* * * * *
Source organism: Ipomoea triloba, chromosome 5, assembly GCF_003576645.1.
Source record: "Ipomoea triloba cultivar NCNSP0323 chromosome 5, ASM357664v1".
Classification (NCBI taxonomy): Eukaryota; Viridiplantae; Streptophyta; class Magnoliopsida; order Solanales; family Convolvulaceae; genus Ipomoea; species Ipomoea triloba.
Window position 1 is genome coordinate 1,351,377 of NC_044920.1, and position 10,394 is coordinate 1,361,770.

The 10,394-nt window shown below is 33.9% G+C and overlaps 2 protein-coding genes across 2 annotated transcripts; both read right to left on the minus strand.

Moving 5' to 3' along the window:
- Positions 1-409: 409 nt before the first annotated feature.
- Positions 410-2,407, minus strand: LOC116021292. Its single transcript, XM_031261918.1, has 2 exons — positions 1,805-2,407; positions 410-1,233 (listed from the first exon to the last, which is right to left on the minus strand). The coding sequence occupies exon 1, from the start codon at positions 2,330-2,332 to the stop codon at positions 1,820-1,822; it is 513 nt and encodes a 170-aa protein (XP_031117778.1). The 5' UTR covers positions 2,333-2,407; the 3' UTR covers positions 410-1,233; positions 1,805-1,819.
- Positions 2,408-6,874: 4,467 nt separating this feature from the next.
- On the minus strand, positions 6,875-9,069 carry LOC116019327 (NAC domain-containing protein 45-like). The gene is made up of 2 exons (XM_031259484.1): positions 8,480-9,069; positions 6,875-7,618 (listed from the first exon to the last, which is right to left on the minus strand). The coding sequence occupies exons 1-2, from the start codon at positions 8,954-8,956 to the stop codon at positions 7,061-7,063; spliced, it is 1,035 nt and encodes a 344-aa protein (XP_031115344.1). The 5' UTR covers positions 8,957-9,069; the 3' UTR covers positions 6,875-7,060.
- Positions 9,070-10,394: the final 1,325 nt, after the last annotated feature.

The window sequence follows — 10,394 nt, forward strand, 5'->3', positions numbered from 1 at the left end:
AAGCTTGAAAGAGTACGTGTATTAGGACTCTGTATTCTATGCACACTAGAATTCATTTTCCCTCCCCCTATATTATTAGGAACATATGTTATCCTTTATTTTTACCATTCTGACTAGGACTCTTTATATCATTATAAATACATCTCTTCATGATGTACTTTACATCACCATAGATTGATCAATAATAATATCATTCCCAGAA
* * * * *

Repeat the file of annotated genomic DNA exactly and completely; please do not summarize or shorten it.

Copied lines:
Source organism: Ipomoea triloba, chromosome 5, assembly GCF_003576645.1.
Source record: "Ipomoea triloba cultivar NCNSP0323 chromosome 5, ASM357664v1".
Classification (NCBI taxonomy): Eukaryota; Viridiplantae; Streptophyta; class Magnoliopsida; order Solanales; family Convolvulaceae; genus Ipomoea; species Ipomoea triloba.
Window position 1 is genome coordinate 1,351,377 of NC_044920.1, and position 10,394 is coordinate 1,361,770.

The 10,394-nt window shown below is 33.9% G+C and overlaps 2 protein-coding genes across 2 annotated transcripts; both read right to left on the minus strand.

Moving 5' to 3' along the window:
- Positions 1-409: 409 nt before the first annotated feature.
- Positions 410-2,407, minus strand: LOC116021292. Its single transcript, XM_031261918.1, has 2 exons — positions 1,805-2,407; positions 410-1,233 (listed from the first exon to the last, which is right to left on the minus strand). The coding sequence occupies exon 1, from the start codon at positions 2,330-2,332 to the stop codon at positions 1,820-1,822; it is 513 nt and encodes a 170-aa protein (XP_031117778.1). The 5' UTR covers positions 2,333-2,407; the 3' UTR covers positions 410-1,233; positions 1,805-1,819.
- Positions 2,408-6,874: 4,467 nt separating this feature from the next.
- On the minus strand, positions 6,875-9,069 carry LOC116019327 (NAC domain-containing protein 45-like). The gene is made up of 2 exons (XM_031259484.1): positions 8,480-9,069; positions 6,875-7,618 (listed from the first exon to the last, which is right to left on the minus strand). The coding sequence occupies exons 1-2, from the start codon at positions 8,954-8,956 to the stop codon at positions 7,061-7,063; spliced, it is 1,035 nt and encodes a 344-aa protein (XP_031115344.1). The 5' UTR covers positions 8,957-9,069; the 3' UTR covers positions 6,875-7,060.
- Positions 9,070-10,394: the final 1,325 nt, after the last annotated feature.

The window sequence follows — 10,394 nt, forward strand, 5'->3', positions numbered from 1 at the left end:
AAGCTTGAAAGAGTACGTGTATTAGGACTCTGTATTCTATGCACACTAGAATTCATTTTCCCTCCCCCTATATTATTAGGAACATATGTTATCCTTTATTTTTACCATTCTGACTAGGACTCTTTATATCATTATAAATACATCTCTTCATGATGTACTTTACATCACCATAGATTGATCAATAATAATATCATTCCCAGAA